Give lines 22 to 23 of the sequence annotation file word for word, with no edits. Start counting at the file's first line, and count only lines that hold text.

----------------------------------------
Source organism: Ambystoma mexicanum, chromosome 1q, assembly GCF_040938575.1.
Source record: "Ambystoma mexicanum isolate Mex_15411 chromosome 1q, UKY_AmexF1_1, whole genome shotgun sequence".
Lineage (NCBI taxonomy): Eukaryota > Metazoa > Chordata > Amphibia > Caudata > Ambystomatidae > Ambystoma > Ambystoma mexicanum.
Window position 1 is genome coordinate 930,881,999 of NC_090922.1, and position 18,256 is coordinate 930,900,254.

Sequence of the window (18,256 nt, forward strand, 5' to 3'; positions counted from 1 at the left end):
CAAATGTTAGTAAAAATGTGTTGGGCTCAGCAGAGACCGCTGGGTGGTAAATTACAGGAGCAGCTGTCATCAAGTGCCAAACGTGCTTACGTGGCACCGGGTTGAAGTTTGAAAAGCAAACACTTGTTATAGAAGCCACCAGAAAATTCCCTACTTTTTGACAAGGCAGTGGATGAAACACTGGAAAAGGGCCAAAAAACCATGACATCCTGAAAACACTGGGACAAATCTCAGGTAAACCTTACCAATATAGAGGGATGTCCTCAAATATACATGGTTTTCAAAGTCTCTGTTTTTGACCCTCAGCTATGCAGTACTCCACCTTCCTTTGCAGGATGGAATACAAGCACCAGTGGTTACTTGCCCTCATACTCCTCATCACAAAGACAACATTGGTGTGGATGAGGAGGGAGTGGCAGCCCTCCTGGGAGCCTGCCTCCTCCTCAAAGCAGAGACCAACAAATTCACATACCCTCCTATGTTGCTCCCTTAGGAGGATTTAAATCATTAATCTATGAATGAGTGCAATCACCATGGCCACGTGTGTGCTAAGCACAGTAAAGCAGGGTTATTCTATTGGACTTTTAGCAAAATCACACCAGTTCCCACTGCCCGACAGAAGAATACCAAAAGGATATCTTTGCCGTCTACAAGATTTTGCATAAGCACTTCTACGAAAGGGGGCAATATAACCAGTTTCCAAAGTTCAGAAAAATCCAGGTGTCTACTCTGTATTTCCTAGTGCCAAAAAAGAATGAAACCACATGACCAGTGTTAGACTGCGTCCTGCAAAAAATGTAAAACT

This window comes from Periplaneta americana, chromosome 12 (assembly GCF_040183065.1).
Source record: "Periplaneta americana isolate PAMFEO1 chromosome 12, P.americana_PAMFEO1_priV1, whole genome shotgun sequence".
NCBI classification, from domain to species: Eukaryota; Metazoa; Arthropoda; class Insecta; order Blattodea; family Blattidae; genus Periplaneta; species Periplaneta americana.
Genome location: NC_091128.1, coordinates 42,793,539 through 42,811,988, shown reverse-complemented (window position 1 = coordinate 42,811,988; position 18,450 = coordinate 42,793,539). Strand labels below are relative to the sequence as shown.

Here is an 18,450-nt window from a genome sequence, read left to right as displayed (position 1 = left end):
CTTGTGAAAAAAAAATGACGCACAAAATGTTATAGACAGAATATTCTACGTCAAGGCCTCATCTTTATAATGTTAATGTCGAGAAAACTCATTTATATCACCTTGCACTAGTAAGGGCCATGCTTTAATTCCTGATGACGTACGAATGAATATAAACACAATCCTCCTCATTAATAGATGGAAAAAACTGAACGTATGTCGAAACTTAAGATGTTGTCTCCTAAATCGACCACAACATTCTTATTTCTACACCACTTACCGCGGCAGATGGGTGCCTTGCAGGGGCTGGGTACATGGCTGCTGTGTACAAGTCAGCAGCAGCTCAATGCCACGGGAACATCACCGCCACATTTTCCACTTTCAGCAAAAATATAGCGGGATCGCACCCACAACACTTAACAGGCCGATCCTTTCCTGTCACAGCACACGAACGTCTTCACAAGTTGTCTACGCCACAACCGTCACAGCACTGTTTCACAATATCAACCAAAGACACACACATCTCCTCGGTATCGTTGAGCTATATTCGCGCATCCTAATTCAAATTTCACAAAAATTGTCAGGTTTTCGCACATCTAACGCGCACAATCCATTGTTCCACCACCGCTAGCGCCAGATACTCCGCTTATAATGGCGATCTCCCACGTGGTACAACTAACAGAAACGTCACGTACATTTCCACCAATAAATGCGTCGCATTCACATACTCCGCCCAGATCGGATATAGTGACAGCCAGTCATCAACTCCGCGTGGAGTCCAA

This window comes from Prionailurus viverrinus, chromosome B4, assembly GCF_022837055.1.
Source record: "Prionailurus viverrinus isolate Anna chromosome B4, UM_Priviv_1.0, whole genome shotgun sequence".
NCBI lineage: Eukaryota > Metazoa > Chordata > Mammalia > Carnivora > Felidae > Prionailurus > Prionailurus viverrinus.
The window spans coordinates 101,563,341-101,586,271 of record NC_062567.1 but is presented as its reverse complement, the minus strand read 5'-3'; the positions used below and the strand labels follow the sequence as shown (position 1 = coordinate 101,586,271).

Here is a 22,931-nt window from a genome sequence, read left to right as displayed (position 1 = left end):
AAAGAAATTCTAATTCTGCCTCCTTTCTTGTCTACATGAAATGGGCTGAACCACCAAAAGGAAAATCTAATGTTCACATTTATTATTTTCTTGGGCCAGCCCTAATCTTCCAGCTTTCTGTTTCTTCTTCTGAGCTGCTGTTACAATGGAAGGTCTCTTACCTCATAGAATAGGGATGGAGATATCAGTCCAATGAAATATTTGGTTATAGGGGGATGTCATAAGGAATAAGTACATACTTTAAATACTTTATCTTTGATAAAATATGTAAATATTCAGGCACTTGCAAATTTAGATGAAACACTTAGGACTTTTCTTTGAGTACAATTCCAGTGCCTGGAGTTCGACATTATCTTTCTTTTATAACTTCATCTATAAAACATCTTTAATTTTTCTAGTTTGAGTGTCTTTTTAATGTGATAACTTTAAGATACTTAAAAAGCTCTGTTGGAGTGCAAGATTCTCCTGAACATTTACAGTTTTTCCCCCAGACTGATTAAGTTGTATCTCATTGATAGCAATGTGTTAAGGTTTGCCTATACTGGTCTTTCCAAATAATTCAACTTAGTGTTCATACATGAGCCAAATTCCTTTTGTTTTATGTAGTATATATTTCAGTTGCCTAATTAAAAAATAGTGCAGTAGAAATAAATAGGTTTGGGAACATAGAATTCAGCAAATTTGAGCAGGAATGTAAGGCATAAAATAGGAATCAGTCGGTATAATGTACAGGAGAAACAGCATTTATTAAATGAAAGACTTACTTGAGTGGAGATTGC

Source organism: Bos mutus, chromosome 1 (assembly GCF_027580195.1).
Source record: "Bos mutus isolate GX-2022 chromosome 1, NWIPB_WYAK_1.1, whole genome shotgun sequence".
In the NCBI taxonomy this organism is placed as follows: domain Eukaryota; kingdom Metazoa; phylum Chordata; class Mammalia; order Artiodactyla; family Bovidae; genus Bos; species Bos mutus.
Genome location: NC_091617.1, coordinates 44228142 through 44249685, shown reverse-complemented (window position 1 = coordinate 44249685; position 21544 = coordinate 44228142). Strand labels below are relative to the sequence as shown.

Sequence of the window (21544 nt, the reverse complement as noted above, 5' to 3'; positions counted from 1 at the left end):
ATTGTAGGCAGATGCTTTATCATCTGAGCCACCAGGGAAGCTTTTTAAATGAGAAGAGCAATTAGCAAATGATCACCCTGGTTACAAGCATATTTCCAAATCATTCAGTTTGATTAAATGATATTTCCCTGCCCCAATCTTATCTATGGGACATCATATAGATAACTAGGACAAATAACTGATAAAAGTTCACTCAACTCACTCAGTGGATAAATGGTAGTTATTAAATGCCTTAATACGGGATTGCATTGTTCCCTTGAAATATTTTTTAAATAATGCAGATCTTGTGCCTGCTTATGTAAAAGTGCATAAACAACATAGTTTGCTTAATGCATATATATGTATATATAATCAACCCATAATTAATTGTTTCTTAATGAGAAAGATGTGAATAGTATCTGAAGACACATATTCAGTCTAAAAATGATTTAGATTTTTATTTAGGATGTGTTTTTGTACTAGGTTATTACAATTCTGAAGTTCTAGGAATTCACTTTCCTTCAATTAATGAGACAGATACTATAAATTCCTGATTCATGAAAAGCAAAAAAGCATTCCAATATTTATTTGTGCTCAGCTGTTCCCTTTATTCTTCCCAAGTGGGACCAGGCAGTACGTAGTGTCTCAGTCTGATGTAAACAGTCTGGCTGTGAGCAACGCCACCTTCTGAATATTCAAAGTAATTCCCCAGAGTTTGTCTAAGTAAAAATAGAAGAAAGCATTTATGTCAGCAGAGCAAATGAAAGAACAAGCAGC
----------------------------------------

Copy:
Genome location: NC_091617.1, coordinates 44228142 through 44249685, shown reverse-complemented (window position 1 = coordinate 44249685; position 21544 = coordinate 44228142). Strand labels below are relative to the sequence as shown.

Sequence of the window (21544 nt, the reverse complement as noted above, 5' to 3'; positions counted from 1 at the left end):